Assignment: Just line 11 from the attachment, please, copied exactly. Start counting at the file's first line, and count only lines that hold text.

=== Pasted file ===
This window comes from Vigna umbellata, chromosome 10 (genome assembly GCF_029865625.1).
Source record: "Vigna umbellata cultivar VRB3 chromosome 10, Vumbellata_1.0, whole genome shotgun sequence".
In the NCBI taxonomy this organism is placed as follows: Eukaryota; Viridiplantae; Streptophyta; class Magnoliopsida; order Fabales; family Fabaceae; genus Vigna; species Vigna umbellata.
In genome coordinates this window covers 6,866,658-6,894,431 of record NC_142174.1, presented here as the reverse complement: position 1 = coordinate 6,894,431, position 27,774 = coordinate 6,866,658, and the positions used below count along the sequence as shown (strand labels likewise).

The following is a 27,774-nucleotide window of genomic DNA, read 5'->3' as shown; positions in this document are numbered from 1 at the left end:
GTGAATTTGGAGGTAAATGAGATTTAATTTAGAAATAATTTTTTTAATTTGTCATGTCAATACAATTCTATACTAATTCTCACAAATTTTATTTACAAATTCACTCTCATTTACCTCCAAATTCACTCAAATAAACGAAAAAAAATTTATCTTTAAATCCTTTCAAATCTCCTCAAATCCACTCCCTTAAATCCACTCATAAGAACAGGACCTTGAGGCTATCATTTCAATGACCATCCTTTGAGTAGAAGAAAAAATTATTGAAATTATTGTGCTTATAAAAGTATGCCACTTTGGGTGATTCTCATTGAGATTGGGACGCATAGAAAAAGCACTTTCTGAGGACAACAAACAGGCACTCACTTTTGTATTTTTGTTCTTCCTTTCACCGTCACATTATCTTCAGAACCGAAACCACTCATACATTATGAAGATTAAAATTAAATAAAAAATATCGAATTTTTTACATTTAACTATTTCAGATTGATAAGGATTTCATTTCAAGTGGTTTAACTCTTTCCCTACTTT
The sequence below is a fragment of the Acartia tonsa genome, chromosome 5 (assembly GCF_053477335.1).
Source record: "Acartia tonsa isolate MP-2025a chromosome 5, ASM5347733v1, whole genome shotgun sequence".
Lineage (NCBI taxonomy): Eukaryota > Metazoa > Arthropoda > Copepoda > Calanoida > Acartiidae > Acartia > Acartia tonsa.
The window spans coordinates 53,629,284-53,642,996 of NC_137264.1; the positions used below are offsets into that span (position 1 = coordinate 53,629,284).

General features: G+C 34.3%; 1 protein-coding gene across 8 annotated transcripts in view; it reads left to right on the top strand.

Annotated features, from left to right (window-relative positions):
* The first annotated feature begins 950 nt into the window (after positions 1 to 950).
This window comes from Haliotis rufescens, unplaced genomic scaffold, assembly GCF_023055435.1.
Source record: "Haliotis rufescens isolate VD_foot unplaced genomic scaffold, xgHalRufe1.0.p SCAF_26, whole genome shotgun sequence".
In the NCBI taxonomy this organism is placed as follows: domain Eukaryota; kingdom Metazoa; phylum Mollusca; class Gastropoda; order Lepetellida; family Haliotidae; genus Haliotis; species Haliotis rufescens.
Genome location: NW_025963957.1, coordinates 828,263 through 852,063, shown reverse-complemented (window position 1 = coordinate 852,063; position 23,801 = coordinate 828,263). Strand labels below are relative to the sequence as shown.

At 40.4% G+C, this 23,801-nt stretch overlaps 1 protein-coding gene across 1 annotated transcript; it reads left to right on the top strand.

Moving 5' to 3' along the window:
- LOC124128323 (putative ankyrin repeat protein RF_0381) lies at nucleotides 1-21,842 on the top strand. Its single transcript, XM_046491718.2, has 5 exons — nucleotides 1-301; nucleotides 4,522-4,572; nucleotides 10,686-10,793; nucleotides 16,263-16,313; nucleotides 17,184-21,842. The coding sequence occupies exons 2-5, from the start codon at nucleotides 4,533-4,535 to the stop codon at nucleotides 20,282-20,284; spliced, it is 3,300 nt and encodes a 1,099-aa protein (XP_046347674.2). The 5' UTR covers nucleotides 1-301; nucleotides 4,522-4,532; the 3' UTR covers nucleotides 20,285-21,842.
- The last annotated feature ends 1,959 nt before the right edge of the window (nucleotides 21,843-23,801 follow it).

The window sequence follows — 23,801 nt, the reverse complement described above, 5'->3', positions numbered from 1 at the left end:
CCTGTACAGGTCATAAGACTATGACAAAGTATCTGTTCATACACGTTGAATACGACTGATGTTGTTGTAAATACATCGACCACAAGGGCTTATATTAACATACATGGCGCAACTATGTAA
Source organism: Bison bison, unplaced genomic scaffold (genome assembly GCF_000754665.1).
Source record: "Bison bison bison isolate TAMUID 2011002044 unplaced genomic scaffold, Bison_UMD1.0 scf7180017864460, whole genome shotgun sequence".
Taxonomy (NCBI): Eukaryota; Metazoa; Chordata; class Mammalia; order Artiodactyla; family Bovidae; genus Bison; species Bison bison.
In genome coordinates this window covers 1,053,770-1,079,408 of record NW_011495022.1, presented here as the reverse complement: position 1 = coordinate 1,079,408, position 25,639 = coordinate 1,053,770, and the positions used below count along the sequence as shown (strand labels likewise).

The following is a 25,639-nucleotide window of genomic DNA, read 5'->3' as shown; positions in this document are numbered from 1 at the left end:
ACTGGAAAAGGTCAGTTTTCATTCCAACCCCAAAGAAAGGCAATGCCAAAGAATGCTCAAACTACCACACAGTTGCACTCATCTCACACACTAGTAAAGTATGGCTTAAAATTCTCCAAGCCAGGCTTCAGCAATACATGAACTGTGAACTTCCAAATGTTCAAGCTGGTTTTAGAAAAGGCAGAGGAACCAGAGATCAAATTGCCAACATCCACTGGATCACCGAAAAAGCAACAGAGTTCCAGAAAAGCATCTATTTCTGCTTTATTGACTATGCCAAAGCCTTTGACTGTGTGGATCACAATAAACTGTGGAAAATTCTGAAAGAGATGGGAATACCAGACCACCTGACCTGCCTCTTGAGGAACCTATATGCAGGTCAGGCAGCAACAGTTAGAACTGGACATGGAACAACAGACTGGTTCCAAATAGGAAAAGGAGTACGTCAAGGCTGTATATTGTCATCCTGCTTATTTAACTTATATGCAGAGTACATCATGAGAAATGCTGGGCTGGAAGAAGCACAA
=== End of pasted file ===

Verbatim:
General features: G+C 34.3%; 1 protein-coding gene across 8 annotated transcripts in view; it reads left to right on the top strand.